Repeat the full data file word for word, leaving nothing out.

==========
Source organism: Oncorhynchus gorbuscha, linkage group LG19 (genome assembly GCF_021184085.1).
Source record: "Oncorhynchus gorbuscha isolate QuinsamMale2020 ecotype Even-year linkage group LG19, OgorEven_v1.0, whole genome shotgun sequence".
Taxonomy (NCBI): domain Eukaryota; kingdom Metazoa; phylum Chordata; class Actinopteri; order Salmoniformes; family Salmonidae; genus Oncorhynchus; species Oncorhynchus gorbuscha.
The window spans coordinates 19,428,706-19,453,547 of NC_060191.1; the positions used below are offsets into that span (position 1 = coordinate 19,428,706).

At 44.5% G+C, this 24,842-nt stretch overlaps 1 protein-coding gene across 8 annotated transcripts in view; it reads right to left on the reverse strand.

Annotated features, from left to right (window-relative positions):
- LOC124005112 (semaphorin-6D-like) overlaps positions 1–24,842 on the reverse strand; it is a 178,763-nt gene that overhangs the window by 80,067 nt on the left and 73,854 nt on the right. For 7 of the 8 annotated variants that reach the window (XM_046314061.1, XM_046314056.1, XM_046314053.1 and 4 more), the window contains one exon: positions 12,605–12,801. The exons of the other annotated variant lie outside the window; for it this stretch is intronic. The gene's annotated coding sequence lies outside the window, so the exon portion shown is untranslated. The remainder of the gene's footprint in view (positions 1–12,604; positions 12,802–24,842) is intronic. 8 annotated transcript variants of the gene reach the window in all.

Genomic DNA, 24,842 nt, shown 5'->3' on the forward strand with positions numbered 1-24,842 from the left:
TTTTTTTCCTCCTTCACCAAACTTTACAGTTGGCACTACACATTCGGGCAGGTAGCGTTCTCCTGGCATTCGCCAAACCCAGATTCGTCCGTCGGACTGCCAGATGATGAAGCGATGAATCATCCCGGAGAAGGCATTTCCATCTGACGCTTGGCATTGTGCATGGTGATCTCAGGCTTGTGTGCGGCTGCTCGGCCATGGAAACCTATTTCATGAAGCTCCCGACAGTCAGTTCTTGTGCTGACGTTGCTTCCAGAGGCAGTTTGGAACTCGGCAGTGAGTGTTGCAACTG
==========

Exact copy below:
Source organism: Oncorhynchus gorbuscha, linkage group LG19 (genome assembly GCF_021184085.1).
Source record: "Oncorhynchus gorbuscha isolate QuinsamMale2020 ecotype Even-year linkage group LG19, OgorEven_v1.0, whole genome shotgun sequence".
Taxonomy (NCBI): domain Eukaryota; kingdom Metazoa; phylum Chordata; class Actinopteri; order Salmoniformes; family Salmonidae; genus Oncorhynchus; species Oncorhynchus gorbuscha.
The window spans coordinates 19,428,706-19,453,547 of NC_060191.1; the positions used below are offsets into that span (position 1 = coordinate 19,428,706).

At 44.5% G+C, this 24,842-nt stretch overlaps 1 protein-coding gene across 8 annotated transcripts in view; it reads right to left on the reverse strand.

Annotated features, from left to right (window-relative positions):
- LOC124005112 (semaphorin-6D-like) overlaps positions 1–24,842 on the reverse strand; it is a 178,763-nt gene that overhangs the window by 80,067 nt on the left and 73,854 nt on the right. For 7 of the 8 annotated variants that reach the window (XM_046314061.1, XM_046314056.1, XM_046314053.1 and 4 more), the window contains one exon: positions 12,605–12,801. The exons of the other annotated variant lie outside the window; for it this stretch is intronic. The gene's annotated coding sequence lies outside the window, so the exon portion shown is untranslated. The remainder of the gene's footprint in view (positions 1–12,604; positions 12,802–24,842) is intronic. 8 annotated transcript variants of the gene reach the window in all.

Genomic DNA, 24,842 nt, shown 5'->3' on the forward strand with positions numbered 1-24,842 from the left:
TTTTTTTCCTCCTTCACCAAACTTTACAGTTGGCACTACACATTCGGGCAGGTAGCGTTCTCCTGGCATTCGCCAAACCCAGATTCGTCCGTCGGACTGCCAGATGATGAAGCGATGAATCATCCCGGAGAAGGCATTTCCATCTGACGCTTGGCATTGTGCATGGTGATCTCAGGCTTGTGTGCGGCTGCTCGGCCATGGAAACCTATTTCATGAAGCTCCCGACAGTCAGTTCTTGTGCTGACGTTGCTTCCAGAGGCAGTTTGGAACTCGGCAGTGAGTGTTGCAACTG